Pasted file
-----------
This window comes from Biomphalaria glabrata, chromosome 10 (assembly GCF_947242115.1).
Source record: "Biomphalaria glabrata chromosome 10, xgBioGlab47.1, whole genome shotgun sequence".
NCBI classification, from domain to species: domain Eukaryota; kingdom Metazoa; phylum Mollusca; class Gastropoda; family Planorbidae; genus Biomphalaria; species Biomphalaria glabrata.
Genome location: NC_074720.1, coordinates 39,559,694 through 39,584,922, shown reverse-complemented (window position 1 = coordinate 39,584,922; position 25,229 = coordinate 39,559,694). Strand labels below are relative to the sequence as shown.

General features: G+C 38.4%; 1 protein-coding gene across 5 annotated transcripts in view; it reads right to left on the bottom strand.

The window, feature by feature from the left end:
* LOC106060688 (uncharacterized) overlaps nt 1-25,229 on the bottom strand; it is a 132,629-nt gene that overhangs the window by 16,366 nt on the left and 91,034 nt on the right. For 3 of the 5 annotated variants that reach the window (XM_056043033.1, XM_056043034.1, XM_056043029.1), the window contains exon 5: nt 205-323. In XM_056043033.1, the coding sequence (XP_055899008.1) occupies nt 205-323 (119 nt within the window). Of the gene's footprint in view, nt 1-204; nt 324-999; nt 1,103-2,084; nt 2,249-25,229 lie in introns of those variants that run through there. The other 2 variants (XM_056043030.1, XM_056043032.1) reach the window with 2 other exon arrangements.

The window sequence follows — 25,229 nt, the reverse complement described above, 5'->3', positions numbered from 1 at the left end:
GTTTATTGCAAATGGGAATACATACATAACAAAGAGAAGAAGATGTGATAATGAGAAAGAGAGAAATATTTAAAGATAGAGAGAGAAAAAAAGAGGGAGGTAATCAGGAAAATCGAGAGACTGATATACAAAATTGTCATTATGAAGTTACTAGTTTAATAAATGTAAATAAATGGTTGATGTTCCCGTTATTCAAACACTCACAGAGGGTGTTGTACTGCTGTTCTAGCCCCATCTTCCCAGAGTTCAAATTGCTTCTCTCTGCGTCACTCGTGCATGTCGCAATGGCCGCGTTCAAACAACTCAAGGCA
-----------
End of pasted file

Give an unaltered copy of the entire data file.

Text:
This window comes from Biomphalaria glabrata, chromosome 10 (assembly GCF_947242115.1).
Source record: "Biomphalaria glabrata chromosome 10, xgBioGlab47.1, whole genome shotgun sequence".
NCBI classification, from domain to species: domain Eukaryota; kingdom Metazoa; phylum Mollusca; class Gastropoda; family Planorbidae; genus Biomphalaria; species Biomphalaria glabrata.
Genome location: NC_074720.1, coordinates 39,559,694 through 39,584,922, shown reverse-complemented (window position 1 = coordinate 39,584,922; position 25,229 = coordinate 39,559,694). Strand labels below are relative to the sequence as shown.

General features: G+C 38.4%; 1 protein-coding gene across 5 annotated transcripts in view; it reads right to left on the bottom strand.

The window, feature by feature from the left end:
* LOC106060688 (uncharacterized) overlaps nt 1-25,229 on the bottom strand; it is a 132,629-nt gene that overhangs the window by 16,366 nt on the left and 91,034 nt on the right. For 3 of the 5 annotated variants that reach the window (XM_056043033.1, XM_056043034.1, XM_056043029.1), the window contains exon 5: nt 205-323. In XM_056043033.1, the coding sequence (XP_055899008.1) occupies nt 205-323 (119 nt within the window). Of the gene's footprint in view, nt 1-204; nt 324-999; nt 1,103-2,084; nt 2,249-25,229 lie in introns of those variants that run through there. The other 2 variants (XM_056043030.1, XM_056043032.1) reach the window with 2 other exon arrangements.

The window sequence follows — 25,229 nt, the reverse complement described above, 5'->3', positions numbered from 1 at the left end:
GTTTATTGCAAATGGGAATACATACATAACAAAGAGAAGAAGATGTGATAATGAGAAAGAGAGAAATATTTAAAGATAGAGAGAGAAAAAAAGAGGGAGGTAATCAGGAAAATCGAGAGACTGATATACAAAATTGTCATTATGAAGTTACTAGTTTAATAAATGTAAATAAATGGTTGATGTTCCCGTTATTCAAACACTCACAGAGGGTGTTGTACTGCTGTTCTAGCCCCATCTTCCCAGAGTTCAAATTGCTTCTCTCTGCGTCACTCGTGCATGTCGCAATGGCCGCGTTCAAACAACTCAAGGCA